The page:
TV: Top 11 TV Moments of 2011.

Paper Giants.

One of the best shows this year. Unfortunately, it only ran over two nights.

The Kennedys.

Wow. Just wow. I loved this miniseries that was cancelled by the History Channel in the U.S. because it allegedly portrayed the Kennedy family in too negative a light. Luckily, it was picked up by the ABC here. I am now officially in love with Greg Kinnear.

Go Back to Where You Came From.

Apart from Sarah Ferguson’s Four Corners expose on the meat industry (below), SBS’s Go Back to Where You Came From was the most groundbreaking television this year. Unfortunately, I don’t think it changed anyone’s minds about the plight of refugees in this country, because those who already empathise with asylum seekers were the show’s target audience, and those who think refugees should go back to where they came from snubbed the show.

Sookie & Eric Finally Get Together on True Blood.

While I’m more of a Sookie and Bill fan, and an Alcide-in-general fan, Eric’s turn as sensitive Sookie-lover in True Blood’s fourth season was a must-watch. But thankfully, the Nordic vampire is back to his old, heartless self.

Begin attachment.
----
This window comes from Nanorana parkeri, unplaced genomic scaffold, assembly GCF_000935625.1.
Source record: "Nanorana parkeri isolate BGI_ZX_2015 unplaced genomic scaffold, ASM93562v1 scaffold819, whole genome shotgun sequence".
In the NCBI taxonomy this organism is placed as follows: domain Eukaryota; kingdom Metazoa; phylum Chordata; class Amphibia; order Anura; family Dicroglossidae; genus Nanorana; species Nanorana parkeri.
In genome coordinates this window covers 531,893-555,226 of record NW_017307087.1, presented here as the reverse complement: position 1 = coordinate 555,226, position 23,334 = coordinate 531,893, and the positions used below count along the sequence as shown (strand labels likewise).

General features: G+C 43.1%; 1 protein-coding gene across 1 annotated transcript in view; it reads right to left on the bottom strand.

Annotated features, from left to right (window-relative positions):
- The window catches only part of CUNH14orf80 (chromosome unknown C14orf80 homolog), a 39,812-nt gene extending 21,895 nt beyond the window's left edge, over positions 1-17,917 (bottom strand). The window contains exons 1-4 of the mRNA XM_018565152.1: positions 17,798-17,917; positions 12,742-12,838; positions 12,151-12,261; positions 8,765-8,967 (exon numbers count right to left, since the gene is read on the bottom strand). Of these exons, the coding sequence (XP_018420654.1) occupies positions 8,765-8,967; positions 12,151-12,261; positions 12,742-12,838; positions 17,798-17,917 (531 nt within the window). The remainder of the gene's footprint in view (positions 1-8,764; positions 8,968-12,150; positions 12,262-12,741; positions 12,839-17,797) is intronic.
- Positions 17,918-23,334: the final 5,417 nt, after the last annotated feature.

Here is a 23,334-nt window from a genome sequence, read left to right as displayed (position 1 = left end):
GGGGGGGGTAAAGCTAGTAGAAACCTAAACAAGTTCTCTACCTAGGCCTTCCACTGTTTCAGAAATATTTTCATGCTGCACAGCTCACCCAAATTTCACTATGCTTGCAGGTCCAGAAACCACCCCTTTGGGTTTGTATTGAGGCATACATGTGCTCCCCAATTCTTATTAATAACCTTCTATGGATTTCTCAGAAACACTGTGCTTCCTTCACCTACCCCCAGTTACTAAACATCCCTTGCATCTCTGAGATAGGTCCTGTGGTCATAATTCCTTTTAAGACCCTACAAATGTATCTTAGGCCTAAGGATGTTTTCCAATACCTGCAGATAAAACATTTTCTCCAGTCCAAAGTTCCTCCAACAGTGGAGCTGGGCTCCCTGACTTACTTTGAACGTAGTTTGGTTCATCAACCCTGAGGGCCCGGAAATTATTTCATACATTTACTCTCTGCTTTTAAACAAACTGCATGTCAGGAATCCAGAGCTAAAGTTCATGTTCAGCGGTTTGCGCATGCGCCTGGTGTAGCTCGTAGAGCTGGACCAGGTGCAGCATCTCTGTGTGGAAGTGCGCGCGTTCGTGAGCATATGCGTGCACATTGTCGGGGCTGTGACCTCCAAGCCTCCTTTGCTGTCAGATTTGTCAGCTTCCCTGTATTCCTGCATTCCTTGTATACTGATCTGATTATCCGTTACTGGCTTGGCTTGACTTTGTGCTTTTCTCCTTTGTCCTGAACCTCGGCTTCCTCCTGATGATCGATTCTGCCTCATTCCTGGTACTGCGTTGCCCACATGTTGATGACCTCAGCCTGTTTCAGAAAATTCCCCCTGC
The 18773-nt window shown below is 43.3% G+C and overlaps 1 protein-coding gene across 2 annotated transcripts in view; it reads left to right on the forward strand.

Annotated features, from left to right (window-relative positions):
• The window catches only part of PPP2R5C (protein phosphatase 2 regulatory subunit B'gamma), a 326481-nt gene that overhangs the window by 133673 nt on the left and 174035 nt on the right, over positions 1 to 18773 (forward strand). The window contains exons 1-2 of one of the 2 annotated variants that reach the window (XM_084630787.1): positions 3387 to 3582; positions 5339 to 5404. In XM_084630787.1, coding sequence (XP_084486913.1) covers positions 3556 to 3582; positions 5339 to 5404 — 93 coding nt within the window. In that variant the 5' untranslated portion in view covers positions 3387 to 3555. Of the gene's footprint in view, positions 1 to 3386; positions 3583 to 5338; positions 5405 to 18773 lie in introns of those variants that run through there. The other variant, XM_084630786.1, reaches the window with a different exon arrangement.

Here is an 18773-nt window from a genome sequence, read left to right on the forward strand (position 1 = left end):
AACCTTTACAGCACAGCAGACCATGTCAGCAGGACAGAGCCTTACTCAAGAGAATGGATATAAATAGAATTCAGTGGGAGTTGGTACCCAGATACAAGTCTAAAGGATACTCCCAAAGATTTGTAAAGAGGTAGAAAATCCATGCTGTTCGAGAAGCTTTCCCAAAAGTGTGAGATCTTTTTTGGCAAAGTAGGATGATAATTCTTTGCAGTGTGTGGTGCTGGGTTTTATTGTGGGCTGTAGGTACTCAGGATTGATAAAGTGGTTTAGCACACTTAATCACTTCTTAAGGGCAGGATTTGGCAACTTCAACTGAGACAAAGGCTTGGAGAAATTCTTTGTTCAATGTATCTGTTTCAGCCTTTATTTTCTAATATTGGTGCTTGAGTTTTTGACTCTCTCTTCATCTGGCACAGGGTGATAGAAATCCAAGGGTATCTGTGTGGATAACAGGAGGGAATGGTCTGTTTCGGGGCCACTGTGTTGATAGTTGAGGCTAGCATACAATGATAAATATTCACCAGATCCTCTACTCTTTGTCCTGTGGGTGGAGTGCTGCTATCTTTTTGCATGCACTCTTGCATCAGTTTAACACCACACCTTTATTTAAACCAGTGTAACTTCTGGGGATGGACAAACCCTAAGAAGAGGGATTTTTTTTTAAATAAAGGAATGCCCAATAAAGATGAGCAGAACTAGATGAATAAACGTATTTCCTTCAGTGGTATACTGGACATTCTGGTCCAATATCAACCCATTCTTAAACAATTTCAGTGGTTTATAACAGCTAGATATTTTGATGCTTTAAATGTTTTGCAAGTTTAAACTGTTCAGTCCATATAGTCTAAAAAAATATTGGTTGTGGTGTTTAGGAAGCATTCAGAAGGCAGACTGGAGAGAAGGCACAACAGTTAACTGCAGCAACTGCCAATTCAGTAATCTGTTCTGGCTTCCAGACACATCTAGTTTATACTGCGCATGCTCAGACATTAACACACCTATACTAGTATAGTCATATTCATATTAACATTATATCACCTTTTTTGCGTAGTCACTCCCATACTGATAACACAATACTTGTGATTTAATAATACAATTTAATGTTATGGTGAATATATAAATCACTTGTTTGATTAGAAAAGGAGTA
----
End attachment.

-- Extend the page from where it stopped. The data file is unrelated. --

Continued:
Charlotte King’s Rape in Private Practice.

Private Practice is an oft-shunned show, in favour of its Seattle counterpart, Grey’s Anatomy, but season four dealt with abortion and rape particularly sensitively and realistically.

Four Corners’ Expose on the Meat Market.

This was probably one of the most talked about news stories in Australia, if one of the most poorly rated episodes of Four Corners. Not because people didn’t care, but because it was so hard to watch. It’s perhaps too soon to tell, but I think we are seeing a chance in meat practices in Australia because of this story.

The Slap.